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Rising food prices, food price volatility, and political unrest

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  • Bellemare, Marc F.

Abstract

Do food prices cause political unrest? Throughout history, riots appear to have frequently broken out as a consequence of high food prices. This paper studies the impact of food prices on political unrest using monthly data on food prices at the international level. Because food prices and political unrest are jointly determined, the incidence of natural disasters in a given month is used in an attempt to identify the causal relationship between food prices and political unrest. Empirical results indicate that between January 1990 and January 2011, food price increases have led to increased political unrest, whereas food price volatility has been associated with decreases in political unrest. These findings are consistent with those of the applied microeconomics literature on the welfare impacts of food prices.

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Paper provided by University Library of Munich, Germany in its series MPRA Paper with number 31888.

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Date of creation: 28 Jun 2011
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Handle: RePEc:pra:mprapa:31888

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Keywords: Food Prices; Price Volatility; Political Unrest; Food Riots;

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  1. Chernozhukov, Victor & Hansen, Christian, 2008. "The reduced form: A simple approach to inference with weak instruments," Economics Letters, Elsevier, vol. 100(1), pages 68-71, July.
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  9. Christopher Gilbert & Wyn Morgan, 2010. "Has food price volatility risen?," Department of Economics Working Papers 1002, Department of Economics, University of Trento, Italia.
  10. David Str�mberg, 2007. "Natural Disasters, Economic Development, and Humanitarian Aid," Journal of Economic Perspectives, American Economic Association, vol. 21(3), pages 199-222, Summer.
  11. Bellemare, Marc F. & Barrett, Christopher B. & Just, David R., 2010. "The Welfare Impacts of Commodity Price Fluctuations: Evidence from Rural Ethiopia," MPRA Paper 24457, University Library of Munich, Germany.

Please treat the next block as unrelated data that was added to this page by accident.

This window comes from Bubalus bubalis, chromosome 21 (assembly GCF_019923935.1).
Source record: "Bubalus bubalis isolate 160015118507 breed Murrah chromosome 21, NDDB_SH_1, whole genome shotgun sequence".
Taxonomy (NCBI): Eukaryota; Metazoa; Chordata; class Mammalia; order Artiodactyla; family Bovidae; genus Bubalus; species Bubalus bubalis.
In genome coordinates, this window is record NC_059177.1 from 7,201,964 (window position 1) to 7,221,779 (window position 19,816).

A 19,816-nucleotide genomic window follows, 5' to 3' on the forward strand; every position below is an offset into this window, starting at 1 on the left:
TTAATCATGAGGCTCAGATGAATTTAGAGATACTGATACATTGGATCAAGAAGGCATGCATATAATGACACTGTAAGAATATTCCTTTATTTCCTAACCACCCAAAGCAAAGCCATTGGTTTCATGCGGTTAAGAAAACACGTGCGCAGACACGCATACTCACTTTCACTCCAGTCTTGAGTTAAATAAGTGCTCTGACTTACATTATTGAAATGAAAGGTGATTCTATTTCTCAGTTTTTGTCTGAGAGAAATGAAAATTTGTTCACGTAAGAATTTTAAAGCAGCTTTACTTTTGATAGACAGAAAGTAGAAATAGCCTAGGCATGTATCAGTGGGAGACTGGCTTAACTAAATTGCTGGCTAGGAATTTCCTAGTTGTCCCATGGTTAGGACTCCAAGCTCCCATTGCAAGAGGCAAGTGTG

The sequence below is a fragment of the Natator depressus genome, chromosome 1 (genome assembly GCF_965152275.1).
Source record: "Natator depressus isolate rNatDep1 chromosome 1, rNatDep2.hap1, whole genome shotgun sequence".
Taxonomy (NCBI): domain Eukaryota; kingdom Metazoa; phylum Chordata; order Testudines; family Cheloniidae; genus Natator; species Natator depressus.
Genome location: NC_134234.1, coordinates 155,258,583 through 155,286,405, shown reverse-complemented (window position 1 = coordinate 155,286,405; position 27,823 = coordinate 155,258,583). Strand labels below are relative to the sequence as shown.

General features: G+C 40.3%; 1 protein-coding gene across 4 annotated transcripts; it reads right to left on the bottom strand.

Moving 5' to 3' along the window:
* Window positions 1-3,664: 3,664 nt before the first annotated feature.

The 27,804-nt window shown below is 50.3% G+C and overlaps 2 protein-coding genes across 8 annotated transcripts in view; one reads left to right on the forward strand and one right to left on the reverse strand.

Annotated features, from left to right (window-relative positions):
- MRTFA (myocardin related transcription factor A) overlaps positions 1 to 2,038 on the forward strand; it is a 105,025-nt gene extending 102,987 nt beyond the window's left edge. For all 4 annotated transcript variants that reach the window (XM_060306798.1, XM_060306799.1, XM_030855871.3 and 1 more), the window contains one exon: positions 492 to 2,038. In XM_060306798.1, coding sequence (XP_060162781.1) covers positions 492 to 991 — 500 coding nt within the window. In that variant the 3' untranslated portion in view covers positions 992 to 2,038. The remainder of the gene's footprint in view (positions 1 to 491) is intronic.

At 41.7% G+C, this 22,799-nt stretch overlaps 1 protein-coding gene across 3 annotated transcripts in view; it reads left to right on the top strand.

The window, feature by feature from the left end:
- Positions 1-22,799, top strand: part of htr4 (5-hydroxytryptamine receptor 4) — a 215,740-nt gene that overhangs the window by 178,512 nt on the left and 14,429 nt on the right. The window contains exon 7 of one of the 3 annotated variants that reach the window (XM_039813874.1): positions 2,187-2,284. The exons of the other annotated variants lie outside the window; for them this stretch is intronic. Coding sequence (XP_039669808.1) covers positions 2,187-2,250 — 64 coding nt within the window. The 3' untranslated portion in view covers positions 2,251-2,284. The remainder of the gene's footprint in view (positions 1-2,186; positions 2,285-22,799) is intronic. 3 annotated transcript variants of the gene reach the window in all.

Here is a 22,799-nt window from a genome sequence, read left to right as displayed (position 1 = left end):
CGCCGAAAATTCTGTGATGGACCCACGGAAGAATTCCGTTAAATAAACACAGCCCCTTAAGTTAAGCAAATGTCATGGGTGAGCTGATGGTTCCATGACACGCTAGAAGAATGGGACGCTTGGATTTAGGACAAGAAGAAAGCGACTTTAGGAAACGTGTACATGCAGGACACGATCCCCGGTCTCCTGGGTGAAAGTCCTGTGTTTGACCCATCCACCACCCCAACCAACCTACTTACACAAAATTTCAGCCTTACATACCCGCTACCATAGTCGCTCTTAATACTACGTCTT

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Citations

Blog mentions

As found by EconAcademics.org, the blog aggregator for Economics research:
  1. Identifying Causal Relationships vs. Ruling Out All Other Possible Causes
    by Marc F. Bellemare in Marc F. Bellemare on 2012-04-24 09:00:21
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Cited by:
  1. Etienne, Xiaoli L. & Irwin, Scott H. & Garcia, Philip, 2013. "Dissecting Corn Price Movements with Directed Acyclic Graphs," 2013 Annual Meeting, August 4-6, 2013, Washington, D.C. 151279, Agricultural and Applied Economics Association.
  2. Nicole M. Aulerich & Scott H. Irwin & Philip Garcia, 2013. "Bubbles, Food Prices, and Speculation: Evidence from the CFTC’s Daily Large Trader Data Files," NBER Working Papers 19065, National Bureau of Economic Research, Inc.
  3. Tack, Jesse B. & Ubilava, David, 2012. "The Effect of the El Nino Southern Oscillation on U.S. Corn Production and Downside Risk," 2012 Annual Meeting, February 4-7, 2012, Birmingham, Alabama 119785, Southern Agricultural Economics Association.
  4. Bellemare, Marc F. & Carnes, Nicholas, 2013. "Why Do Members of Congress Support Agricultural Protection?," MPRA Paper 47629, University Library of Munich, Germany.
  5. Pio Baake & Steffen Huck, 2013. "Crop Failures and Export Tariffs," Discussion Papers of DIW Berlin 1342, DIW Berlin, German Institute for Economic Research.
  6. Christophe Gouel, 2013. "Food Price Volatility and Domestic Stabilization Policies in Developing Countries," NBER Working Papers 18934, National Bureau of Economic Research, Inc.
  7. Marc F. Bellemare, 2013. "Comment on "Food Price Spikes, Price Insulation and Poverty"," NBER Chapters, in: The Economics of Food Price Volatility National Bureau of Economic Research, Inc.

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